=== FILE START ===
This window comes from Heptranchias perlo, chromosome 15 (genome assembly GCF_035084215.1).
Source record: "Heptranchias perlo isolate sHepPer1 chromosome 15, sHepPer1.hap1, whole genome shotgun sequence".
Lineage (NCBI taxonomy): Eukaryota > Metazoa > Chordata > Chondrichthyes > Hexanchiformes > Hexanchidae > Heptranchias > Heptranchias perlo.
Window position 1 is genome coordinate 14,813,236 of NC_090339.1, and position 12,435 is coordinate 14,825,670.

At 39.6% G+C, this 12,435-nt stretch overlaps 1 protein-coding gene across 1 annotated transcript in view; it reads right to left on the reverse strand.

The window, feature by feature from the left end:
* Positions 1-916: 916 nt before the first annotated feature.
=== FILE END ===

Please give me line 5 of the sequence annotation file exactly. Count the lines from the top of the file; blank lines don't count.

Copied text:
At 39.6% G+C, this 12,435-nt stretch overlaps 1 protein-coding gene across 1 annotated transcript in view; it reads right to left on the reverse strand.